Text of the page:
Hydro Nation: annual report 2021

Records the development of Scotland's Hydro Nation policy agenda and reports on progress since the publication of the seventh annual report in 2020.

Annex D - Summary of improvements delivered in 2015-2021


Scotland's communities continue to enjoy the benefits of an ambitious investment programme by Scottish Water. Over the last six years drinking water quality and levels of service to customers have reached their highest levels ever, and many improvements have been made to reduce the impact of Scottish Water's activities on the environment despite increasingly challenging weather conditions. This investment period has brought further unexpected challenges as the industry has reacted and adapted to the on-going Covid-19 pandemic.

Scottish Water is Scotland's national provider of public water and sewerage services. Customers have seen marked improvements in services since Scottish Water's creation in 2002. Improvements continue to be made such that customers now receive levels of service that are comparable to the leading water companies in England and Wales – all whilst the average household charge is little more than £1 per day.

The improvements Scottish Water is required to make are specified by Scottish Ministers and set out in Directions. This report summarises Scottish Water's progress in delivering the improvements that were required during the 2015-21 period and shows how these have contributed to the Government's purpose and Strategic Objectives.

Monitoring progress

Scottish Water's progress in delivering the improvements is monitored and reported on by the 'Delivery Assurance Group' [fn]. The group brings together key water industry stakeholders.

Scottish Water's investment programme for 2015-21 comprised more than 3,700 projects associated with delivering improvements to drinking water quality, environmental performance and customer service, and providing additional capacity to service new developments. 86 projects remain to be completed at March 2021 and 22 of these, while not fully complete, are already providing benefits to customers.

Scottish Water has invested £2 billion during the 2015-21 period in maintaining its assets to support the achievement of its targets and maintain a high quality service to customers. Highlights of Scottish Water's progress are detailed below.

Scottish Water Customer Satisfaction increased from 92% in 2015 to 94.08% in 2021 showing its determined focus to listen to its customers.


Scottish Water has continued to reduce the level of leakage during the 2015-21 period, from 544 to 463 megalitres per day. Lower levels of leakage are beneficial as it reduces the volume of water extracted from the environment and treated, reduces costs and increases the reliability of water supplies to customers.

Leakage has reduced by a further 15% during 2015-21 – enough to supply over 200,000 households every day.

New Strategic Capacity

At the end of the period, Scottish Water confirmed that it had provided additional water and waste water capacity for nearly 50,000 customers through over 140,000 new connections, meeting the Ministerial requirement for the 2015-21 period.

Drinking water quality

During the 2015-21 period, improvements were made to drinking water assets in order to protect or improve the quality of drinking water provided at customers' taps.

Overall Scottish Water delivered improvements to the quality and reliability of water treatment works serving over 2.5 million customers.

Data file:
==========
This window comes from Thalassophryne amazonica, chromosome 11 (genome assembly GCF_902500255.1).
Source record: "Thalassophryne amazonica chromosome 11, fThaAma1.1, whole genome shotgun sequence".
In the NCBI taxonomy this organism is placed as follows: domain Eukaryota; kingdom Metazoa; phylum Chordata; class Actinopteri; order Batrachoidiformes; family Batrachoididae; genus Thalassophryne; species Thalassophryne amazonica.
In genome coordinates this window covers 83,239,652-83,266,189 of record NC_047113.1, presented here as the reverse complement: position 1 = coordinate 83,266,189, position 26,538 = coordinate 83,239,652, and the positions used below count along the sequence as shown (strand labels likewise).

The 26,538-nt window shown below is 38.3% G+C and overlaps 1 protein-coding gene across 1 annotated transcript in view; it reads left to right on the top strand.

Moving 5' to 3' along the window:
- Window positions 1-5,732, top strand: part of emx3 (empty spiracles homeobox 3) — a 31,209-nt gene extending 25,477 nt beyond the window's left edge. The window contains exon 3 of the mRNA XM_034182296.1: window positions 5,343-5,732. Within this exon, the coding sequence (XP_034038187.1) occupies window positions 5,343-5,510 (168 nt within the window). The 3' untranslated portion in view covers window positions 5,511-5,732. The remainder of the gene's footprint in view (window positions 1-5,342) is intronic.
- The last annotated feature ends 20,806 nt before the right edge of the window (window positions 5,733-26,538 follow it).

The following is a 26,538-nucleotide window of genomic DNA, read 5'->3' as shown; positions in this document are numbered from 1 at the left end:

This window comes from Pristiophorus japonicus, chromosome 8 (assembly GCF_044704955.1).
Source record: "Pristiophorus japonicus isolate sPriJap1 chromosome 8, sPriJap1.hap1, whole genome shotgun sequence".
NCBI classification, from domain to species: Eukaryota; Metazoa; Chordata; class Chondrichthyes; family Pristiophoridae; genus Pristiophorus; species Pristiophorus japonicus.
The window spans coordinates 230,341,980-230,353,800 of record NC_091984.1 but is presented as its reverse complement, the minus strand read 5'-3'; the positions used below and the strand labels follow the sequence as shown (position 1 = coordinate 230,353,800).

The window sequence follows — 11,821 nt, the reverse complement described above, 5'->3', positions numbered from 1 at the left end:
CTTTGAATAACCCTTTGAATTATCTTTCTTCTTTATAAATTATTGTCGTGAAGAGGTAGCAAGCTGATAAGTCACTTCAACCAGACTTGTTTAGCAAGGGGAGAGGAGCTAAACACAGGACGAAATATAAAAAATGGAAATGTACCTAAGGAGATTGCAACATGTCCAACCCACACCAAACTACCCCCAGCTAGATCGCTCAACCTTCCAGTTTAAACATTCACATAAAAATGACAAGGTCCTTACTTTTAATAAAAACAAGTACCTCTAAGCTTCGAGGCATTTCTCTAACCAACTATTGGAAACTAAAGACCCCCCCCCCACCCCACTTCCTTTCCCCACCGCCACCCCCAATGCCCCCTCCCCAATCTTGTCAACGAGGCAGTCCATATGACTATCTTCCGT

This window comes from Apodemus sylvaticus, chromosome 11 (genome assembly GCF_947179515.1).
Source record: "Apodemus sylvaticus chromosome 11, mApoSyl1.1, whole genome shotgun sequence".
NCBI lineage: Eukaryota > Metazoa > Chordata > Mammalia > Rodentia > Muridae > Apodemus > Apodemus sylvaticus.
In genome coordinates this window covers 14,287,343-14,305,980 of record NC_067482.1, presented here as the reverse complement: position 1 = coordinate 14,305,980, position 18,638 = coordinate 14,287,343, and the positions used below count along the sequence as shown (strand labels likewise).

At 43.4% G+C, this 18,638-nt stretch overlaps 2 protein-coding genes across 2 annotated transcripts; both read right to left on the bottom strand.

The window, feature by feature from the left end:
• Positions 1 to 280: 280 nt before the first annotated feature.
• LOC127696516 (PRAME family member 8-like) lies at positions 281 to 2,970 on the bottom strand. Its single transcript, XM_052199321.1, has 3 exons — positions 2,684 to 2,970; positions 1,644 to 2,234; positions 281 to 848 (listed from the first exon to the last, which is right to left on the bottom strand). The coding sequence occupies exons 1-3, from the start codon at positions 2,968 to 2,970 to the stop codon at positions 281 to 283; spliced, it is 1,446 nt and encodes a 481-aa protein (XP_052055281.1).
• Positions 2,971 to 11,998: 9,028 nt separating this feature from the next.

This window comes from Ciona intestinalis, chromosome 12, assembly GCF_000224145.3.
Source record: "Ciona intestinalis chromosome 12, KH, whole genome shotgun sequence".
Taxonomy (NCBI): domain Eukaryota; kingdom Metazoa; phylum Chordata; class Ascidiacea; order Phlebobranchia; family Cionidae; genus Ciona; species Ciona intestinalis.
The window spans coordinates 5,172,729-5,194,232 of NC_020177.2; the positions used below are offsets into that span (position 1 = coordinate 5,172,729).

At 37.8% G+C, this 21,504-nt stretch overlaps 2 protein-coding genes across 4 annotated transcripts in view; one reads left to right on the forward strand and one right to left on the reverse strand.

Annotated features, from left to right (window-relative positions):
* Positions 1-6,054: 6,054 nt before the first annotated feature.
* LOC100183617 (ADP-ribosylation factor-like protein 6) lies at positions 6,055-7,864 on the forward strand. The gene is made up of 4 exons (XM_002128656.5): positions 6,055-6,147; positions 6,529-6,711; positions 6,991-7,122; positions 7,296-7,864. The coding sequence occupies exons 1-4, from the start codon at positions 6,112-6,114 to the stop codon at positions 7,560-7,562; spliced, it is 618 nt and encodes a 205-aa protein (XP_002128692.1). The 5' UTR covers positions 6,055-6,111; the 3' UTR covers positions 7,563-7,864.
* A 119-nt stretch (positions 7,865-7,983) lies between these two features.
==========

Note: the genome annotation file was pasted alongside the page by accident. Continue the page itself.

Drinking water quality compliance was 99.946% at March 2021.

Environmental protection

During the 2015-21 period improvements were made to waste water assets in order to protect or improve the environment and to comply with a number of European Directives.

23 waste water treatment works were improved either to comply with existing licence requirements or to meet new and more stringent requirements and a total of 129 unsatisfactory intermittent discharges (mainly storm overflows from the sewer network) were improved.

The Ministerial Target for environmental pollution incidents was at most 330 annually and Scottish Water outperformed in all 6 years

Climate Change Mitigation and Adaptation

Scottish Water's operational emissions at the end of the 2015-21 period were around 50% lower than the 2007 baseline year.

In 2020-21, despite the extremes in weather, Scottish Water generated a total of 40GWh of on-site, self-generated renewables using a portfolio of wind, hydro and solar schemes. In addition to renewable energy, Scottish Water's PFI partners generated an extra 32GWh from biogases produced by waste water treatment processes.

Scottish Water is one of the country's biggest

electricity users and one of the three largest

construction sector investors. Their industry-leading Net Zero Emissions Routemap commits them to become net zero by 2040 and then go beyond.

Across the period, Scottish Water’s carbon foot print reduced from 125kg/household to 73kg/household.

Scottish Water selfgenerates over 30GWh of renewable energy from hydro schemes.

Delivering Greater Innovation

Working in partnership with Stirling Council, with additional funding from the Scottish Government, Scottish Water Horizons delivered a low carbon energy centre at Stirling WwTW.


Weather conditions are increasingly challenging in Scotland with more intense storm conditions being experienced more often. Scottish Water has completed a number of projects

to help protect customers from the risk of flooding including construction of the Shieldhall Tunnel.

Scottish Water has also refined its Storm Water Management Strategy, which can be summarised as: "no more surface water in, and what's in out."

The 100m Shieldhall Tunnel took 2 years to construct and is 3.1 miles long – it is the biggest wastewater tunnel to ever be built in Scotland.



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